19 February 2017 - Mission Day: 7751 - DOY: 050
Outreach Spotlight

Solar System Ambassador with a Solar Spin (July 2008)

My name is Laura Venner and I have been a NASA/JPL Solar System Ambassador since 2003. The Ambassador program has afforded me the opportunity to reach out to the public and engage them in scientific inquiry and discovery. The Ambassador program is a public outreach program designed to inspire the next generation of explorers by engaging children and adults in NASA's missions. Their primary goal is to motivate children to seek out careers in science, mathematics, engineering and technology. My focusing on the Sun is also in line with the International Year of Astronomy's 2009 objectives and the 400th anniversary of Galileo's viewing of the sun and sunspots.

Partly due to the Ambassador program, I am working at The Meadowlands Environment Center in Lyndhurst, New Jersey and have created a gifted and talented consortium program for seventh and eight graders entitled "Our Star Through Time." The program takes children on a journey from naked eye astronomy in ancient Egypt to the development of the sundial, invention of telescopes and the discovery of the electromagnetic spectrum, passive solar energy use, and finally to the Sun we know today as seen through the eyes of SOHO and STEREO. This learning program has been modified and subsequently used for students with disabilities.

I am developing a week-long astronomy camp that will focus on the Sun and the electromagnetic spectrum. I have purchased a Sunspotter, Solarscope, two Coronado solar telescopes, eclipse and rainbow glasses, astronomical binoculars equipped with solar filters, an Astroscan (a small telescope) and have two 8" telescopes on site that also have solar filters. My objective is to have children view the Sun with different instruments and record what they see. I also want them to understand the dynamic nature of the sun and the benefits we receive from our nearest star. Kids are usually amazed when they see the Sun for the first time through one of our devices. The first thing they usually say is "WOW this is so COOL!" and I say, " The Sun is Cool??? Are you sure?" And that opens the discussion for what is the hottest cool object in the sky.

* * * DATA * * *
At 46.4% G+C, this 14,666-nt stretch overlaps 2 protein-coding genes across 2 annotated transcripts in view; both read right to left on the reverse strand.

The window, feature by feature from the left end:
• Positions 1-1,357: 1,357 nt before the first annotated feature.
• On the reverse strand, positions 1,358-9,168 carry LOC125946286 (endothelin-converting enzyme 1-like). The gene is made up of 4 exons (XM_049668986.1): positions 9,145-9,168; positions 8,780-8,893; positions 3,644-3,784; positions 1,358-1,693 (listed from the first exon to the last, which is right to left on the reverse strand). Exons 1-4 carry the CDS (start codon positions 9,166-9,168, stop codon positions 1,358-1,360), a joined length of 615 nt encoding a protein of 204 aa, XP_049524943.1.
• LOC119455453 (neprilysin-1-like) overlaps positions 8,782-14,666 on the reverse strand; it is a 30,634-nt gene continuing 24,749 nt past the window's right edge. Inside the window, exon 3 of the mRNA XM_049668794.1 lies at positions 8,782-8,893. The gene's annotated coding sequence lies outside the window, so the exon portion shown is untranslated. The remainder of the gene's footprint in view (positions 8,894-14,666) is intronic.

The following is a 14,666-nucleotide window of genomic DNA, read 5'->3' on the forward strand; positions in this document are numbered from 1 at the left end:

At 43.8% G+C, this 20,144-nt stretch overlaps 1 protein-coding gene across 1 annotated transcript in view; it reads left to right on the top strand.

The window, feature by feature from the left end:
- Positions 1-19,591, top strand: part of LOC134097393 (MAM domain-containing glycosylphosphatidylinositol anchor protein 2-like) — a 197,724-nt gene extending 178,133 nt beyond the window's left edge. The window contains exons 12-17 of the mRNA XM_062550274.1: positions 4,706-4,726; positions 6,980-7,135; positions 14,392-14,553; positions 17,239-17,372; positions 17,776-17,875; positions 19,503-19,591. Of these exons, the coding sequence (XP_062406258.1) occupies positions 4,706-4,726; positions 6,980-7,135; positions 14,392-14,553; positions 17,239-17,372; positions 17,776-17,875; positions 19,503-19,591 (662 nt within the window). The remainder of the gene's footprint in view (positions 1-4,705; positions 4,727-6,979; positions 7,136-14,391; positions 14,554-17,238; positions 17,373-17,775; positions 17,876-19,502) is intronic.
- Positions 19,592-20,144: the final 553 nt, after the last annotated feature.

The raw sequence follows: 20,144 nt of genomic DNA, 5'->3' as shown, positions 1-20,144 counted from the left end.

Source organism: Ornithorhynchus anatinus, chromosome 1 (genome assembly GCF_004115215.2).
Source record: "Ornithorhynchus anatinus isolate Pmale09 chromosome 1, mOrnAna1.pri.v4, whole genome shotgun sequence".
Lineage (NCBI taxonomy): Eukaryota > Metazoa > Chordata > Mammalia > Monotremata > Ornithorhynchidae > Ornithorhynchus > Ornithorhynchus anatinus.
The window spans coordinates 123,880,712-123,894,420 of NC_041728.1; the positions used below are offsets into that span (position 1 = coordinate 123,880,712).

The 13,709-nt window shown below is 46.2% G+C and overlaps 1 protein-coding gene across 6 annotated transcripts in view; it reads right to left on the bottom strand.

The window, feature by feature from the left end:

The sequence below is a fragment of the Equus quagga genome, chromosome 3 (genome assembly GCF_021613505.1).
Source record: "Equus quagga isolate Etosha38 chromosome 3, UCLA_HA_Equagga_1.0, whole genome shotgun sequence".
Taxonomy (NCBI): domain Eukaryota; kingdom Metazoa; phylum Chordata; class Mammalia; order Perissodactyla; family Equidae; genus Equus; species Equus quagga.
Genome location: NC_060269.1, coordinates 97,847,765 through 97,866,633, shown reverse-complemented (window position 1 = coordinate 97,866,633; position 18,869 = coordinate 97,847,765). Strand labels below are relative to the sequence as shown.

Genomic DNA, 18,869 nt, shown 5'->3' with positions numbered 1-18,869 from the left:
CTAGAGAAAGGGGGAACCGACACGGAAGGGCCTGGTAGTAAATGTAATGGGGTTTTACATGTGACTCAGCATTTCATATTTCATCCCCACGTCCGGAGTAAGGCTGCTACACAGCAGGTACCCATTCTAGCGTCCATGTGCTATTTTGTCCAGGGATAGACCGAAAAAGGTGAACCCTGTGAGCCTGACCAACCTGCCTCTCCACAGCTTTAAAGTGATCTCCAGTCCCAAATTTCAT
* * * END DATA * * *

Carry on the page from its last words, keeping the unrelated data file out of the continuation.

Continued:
In June I presented a public lecture that focused on the SOHO mission. The public lectures are designed for the general public and usually include a hands-on component for the children in the audience. I will bring out all of the solar viewing equipment mentioned above for the hands-on solar component and give out some solar educational materials sent to me by SOHO. I am giving another solar presentation called "Fun in the Sun" on Saturday, September 20 from 2:00-4:00pm for students 18 and younger.

I cover many topics in addition to the sun in other programs, ranging from Mars to comets and even to brackish water and plants. All the outreach and formal lesson plans I develop include real time missions with most having a hands- on component as well. All of my programming corresponds to the Core Curriculum Content Standards of New Jersey as well. I've found that It is easy to engage all people, young and old, with the sun.


TELL US ABOUT YOUR ACTIVITIES: If you use our SOHO images or movies, provide outreach and programs in the area of solar study, and would like to be considered for our Outreach Spotlight section, write to steele.hill[at]gsfc.nasa.gov with a brief overview of your efforts.If we think you'd make a good candidate, we will contact you.


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